Jeremy Kyncl is new to boatbuilding, but he certainly isn’t new to woodworking and traditional crafting. He grew up in Denver, Colorado, but moved to the Pacific Northwest when he was 19. He graduated from Bastyr University in Kenmore, Washington, having studied the science, history, and traditions of medicinal plant usage. In 2019, after a seven-year spell in Spokane, Washington, where he and his wife, Michelle, had started Hierophant Meadery, they moved to a 1915 homestead on Whidbey Island with their two young sons, George and Leos. They relocated the meadery to the island and focused on bringing together their knowledge of plants and love for native culture in a business based largely on traditional methods and the ethos of respecting and working with nature rather than against it.
Life on an island suits the family. They love anything that involves being on and in the water: body surfing, swimming, boating. When they first moved to Whidbey, Jeremy and Michelle bought a fiberglass lake canoe, but it was heavy, and loading it on the car was a strain; plus, Jeremy felt its low freeboard made it unsuitable for use on the Puget Sound waters that surround Whidbey. Familiar with building and fixing around the homestead, Jeremy now turned his thoughts to boatbuilding.
“I wanted something light enough to cartop myself, seaworthy enough to handle being out on Puget Sound, and kind enough for a first-time boatbuilder.”
Through 2021 Jeremy pored over books and websites, plans and magazines. He remembers spending about six months “looking at all the usual suspects in small-boat design.” When he stumbled upon Building Skin-on-Frame Boats by Robert Morris, he “fell in love with the ingenuity, simplicity, and efficiency of the technique.” Having spent time in the Scouts, he was confident he had the skills for the necessary knotwork.
Jeremy set about figuring out which skin-on-frame boat he would build. He knew he wanted to go with a “home-grown Northwest hull form,” but it would be another two months before he decided on a native Pacific Northwest canoe. Then he found a drawing of a Nootkan cedar dugout that was used for trade in North Puget Sound in 1905. He was attracted to the shape and decided he would make a skin-on-frame version.
“The original hull was 25′6″ with a 42″ beam. That was too big for us,” he says, “so I scaled it back to 17′6″ with a beam of 36″.” With three adults on board, the canoe draws only 4″. The bare frame weighs 44 lbs.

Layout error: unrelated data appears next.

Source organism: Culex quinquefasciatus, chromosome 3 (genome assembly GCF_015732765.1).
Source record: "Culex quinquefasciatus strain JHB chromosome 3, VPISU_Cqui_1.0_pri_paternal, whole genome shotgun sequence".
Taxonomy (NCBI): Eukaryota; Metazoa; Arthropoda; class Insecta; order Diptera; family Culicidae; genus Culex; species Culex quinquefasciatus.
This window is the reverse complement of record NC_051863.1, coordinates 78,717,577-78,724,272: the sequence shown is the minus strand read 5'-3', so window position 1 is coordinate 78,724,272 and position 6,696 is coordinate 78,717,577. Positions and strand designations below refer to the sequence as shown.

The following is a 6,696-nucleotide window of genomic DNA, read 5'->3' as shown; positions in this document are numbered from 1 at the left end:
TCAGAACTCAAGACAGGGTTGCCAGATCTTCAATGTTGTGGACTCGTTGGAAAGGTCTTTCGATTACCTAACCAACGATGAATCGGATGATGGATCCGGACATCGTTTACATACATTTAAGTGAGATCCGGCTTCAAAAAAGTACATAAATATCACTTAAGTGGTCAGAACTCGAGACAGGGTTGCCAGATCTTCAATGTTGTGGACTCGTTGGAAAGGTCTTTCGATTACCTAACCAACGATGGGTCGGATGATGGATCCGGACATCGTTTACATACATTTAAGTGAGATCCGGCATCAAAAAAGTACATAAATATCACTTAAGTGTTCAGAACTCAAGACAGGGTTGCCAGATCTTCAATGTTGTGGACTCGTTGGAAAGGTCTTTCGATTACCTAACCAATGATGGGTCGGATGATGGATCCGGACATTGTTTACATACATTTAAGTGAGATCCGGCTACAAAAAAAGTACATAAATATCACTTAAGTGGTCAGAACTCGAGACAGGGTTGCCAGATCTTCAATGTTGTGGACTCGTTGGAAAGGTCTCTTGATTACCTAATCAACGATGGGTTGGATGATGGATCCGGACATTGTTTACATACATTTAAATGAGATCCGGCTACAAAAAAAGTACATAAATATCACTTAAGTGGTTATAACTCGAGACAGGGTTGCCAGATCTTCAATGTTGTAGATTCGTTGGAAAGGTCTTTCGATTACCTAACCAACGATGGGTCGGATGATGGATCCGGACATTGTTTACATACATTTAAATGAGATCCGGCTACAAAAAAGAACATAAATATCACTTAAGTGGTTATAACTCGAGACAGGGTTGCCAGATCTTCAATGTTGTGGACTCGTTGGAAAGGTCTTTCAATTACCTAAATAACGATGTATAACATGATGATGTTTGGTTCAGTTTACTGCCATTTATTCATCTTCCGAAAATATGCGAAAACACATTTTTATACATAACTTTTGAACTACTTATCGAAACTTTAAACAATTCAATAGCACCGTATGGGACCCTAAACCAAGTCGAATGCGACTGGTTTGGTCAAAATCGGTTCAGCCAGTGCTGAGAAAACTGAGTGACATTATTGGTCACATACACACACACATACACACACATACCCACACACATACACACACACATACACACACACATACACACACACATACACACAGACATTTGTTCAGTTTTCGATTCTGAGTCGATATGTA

Jeremy sourced all the materials locally and even incorporated salvaged wood and driftwood. The breasthooks were fashioned from a barrel that came from a local winery and “never did get filled with mead at our facility.” The stem knee came from a cherry tree on the homestead, and the stern knee was milled from windfall Douglas-fir found in the woods that border the property. The stringers were split from red-cedar driftwood.
Jeremy began the build in the first week of January 2022, and for the next three months he worked on the canoe every Tuesday. There was an unplanned interruption for most of March and April, but by May he was back on track and hard at work.
Throughout the build, Jeremy sought and received plenty of good advice. Corey Freedman of Spirit Line Kayaks was a “huge help, as were the folks at Cape Falcon Kayak in Portland, Oregon.” Both organizations supplied information and materials, especially in the early research stages when Jeremy was getting himself “mentally prepared for the task at hand.” And when it came to the actual construction, there was help closer to home: “the boys helped with the myriad lashings.”
Inevitably, as with most first builds, not everything went according to plan. “One thing I would definitely do differently,” says Jeremy, “would be to use oak instead of laminated bamboo for the ribs. It was difficult to get the bamboo soft enough to bend without delaminating the glue joints.” While that can’t now be changed, Jeremy is thinking of redoing another part of the boat: “I didn’t get the skin as tight as I would have liked, so I’ll probably replace it relatively soon.” He would also like to modify the chines, which make very sharp corners and subject the fabric to excessive abrasion. If Jeremy does replace the skin, he will be able to round the edge of the chine so that the abrasion won’t be focused on such a small area.
By late June, summer had arrived, and the family was eager to be afloat. One hundred hours into the build, the canoe was far enough along to be used. The seats were not yet installed, but there’d be plenty of time for that and the other tweaks over the winter. There was crabbing and gunkholing and salmon fishing to be done, to say nothing of days at the lake swimming and lounging in the sun. For the summer of 2022, passengers and crew could sit on the floor, a cooler, or a block of Styrofoam.
The Kyncls launched MUSE on June 30, 2022, in Goss Lake, “our favorite little lake on Whidbey.” It was the first of many outings.
“We loved our first year,” says Jeremy. “I love that I can launch anywhere that has a parking lot by the beach, and that we can slip into bays with just inches of water. She’s a real joy. A lively little boat. With the electric trolling motor—which both boys quickly learned to operate—she rode happily and proved game for the chop and blustery conditions common off Whidbey. There’s a steady, peaceful ease to how she carries herself and happily surfs downwind waves.”
Between catching Dungeness crab—“we’ve paid for the cost of the build with the amount we’ve eaten”—and acting as passenger ferry for “half the school at the swimming hole,” MUSE is, says Jeremy, just what he hoped for when he set out to build her and he’s glad to have taken “so many hints from thousands of years of indigenous experience.”
Jenny Bennett is the managing editor of Small Boats Magazine.
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